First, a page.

Consider this example. In principle, if I think there is a table in front of me, I cannot be certain that there is. I can be deceived for a number of reasons. However, could I truly be deceived about the fact that I think there is a table in front of me?
    Yes. For one, we don't have a working definition of what "thinking" is, beyond some a priori principle you expect me to agree with based on perceived common experience. Secondly, this doesn't take into account known time lags in human cognition - as such, you have no basis to compare what you interpret to be a fact about thought, and what that thought actually was - several points of influence may exist within the cognitive pathway.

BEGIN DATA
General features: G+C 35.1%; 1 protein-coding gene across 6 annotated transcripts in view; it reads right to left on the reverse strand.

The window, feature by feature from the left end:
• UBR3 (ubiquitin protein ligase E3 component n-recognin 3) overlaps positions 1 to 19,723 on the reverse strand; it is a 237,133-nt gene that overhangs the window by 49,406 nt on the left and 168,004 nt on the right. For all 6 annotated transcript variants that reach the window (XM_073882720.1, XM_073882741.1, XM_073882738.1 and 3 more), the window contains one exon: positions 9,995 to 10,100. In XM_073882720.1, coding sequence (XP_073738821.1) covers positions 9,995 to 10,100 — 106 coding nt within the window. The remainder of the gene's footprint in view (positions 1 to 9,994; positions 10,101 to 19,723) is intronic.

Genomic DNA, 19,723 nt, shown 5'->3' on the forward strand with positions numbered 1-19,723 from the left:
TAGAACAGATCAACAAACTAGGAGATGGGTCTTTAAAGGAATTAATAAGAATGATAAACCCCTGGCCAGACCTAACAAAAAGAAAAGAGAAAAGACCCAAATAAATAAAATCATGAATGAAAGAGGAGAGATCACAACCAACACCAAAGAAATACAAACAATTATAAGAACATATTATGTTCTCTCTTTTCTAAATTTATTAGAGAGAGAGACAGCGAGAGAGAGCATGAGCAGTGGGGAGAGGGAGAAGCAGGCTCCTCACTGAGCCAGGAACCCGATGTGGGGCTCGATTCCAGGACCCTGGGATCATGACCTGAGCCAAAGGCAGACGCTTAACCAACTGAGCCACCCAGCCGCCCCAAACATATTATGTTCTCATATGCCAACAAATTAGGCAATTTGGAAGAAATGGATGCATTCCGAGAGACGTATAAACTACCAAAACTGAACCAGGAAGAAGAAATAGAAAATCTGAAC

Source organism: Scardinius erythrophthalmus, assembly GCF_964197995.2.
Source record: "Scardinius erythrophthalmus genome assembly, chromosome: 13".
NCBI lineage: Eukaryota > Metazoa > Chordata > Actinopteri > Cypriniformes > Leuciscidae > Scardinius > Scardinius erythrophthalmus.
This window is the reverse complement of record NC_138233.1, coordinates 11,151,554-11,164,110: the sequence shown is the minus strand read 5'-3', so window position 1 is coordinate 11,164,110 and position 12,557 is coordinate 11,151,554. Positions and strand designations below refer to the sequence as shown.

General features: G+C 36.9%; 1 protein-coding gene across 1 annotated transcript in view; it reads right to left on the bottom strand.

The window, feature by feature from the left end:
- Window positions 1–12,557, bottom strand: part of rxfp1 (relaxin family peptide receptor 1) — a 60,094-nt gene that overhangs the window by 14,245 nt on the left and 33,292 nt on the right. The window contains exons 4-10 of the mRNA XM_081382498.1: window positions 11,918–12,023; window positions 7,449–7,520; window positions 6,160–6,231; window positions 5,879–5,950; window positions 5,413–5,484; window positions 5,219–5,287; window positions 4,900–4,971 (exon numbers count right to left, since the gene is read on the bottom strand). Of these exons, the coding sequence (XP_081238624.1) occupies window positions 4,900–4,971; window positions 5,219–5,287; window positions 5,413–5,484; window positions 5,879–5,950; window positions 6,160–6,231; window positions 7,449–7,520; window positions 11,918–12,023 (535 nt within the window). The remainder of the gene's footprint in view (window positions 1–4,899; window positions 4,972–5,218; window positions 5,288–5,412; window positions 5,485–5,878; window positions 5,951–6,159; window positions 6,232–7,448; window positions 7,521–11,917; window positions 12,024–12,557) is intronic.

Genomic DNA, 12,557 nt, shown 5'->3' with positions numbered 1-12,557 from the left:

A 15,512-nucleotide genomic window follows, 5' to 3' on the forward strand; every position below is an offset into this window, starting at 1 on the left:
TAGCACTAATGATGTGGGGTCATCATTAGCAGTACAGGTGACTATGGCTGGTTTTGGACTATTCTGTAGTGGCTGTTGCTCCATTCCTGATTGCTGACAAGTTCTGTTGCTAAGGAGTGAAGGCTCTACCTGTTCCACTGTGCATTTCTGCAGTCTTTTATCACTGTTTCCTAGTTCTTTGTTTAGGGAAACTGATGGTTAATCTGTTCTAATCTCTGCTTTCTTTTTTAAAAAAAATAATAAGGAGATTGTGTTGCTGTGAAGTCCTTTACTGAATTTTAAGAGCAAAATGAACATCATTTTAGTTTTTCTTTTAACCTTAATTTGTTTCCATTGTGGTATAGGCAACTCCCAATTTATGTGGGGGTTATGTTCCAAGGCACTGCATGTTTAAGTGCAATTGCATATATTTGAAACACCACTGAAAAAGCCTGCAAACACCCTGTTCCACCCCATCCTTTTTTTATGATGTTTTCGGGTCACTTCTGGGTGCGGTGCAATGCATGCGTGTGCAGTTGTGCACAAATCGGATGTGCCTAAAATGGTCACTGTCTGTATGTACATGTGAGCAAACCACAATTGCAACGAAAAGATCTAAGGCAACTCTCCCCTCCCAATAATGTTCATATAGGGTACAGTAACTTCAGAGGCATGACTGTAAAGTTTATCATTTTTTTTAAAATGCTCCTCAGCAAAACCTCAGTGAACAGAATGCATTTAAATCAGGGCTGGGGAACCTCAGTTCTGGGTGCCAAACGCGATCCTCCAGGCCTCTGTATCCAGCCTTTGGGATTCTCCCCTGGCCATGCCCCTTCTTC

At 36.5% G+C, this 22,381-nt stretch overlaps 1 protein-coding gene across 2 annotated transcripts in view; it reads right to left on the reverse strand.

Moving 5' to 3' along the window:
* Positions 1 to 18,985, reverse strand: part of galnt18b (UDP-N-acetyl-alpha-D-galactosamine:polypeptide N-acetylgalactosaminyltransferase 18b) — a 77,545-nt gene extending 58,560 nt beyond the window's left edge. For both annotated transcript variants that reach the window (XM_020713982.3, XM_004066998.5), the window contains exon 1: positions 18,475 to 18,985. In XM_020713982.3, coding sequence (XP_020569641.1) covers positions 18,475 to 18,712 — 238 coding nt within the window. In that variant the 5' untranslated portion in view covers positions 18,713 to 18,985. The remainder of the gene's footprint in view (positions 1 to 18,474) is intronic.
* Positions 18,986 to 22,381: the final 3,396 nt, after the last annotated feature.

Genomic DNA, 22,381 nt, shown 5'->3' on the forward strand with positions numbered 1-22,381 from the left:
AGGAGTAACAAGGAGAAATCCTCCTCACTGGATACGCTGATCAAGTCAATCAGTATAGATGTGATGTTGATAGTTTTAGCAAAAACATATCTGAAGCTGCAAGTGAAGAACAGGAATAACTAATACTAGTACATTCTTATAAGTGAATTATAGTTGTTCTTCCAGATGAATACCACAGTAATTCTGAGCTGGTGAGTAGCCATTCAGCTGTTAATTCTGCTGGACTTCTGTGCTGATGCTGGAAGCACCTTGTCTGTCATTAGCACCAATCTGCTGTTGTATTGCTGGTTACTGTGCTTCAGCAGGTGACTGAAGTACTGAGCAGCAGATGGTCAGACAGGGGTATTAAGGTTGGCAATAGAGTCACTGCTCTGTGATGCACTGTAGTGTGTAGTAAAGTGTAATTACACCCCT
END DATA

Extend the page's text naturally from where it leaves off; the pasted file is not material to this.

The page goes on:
I can be mistaken about the nature of the external world, but how can I be mistaken about what my perception of the external world is? In the case of Descartes, there is no doubt that I think that I think, however, there may be a doubt about what it means to think. Or whether 'I am' as I don't know what 'I' am just by thinking. However, what I clearly know is that something does exist because I perceive thinking.
    Yes, yourself. That's it.

    When we are referring to something, we presuppose that it exists. That is Kant's famous insight that existence is not a predicate. So, if thought is broadly defined as any cognition, and I perceive that I have cognition going on in my mind, it follows that I am indeed engaging in some kind of cognition or thinking.
    That famous insight is also an escape hatch.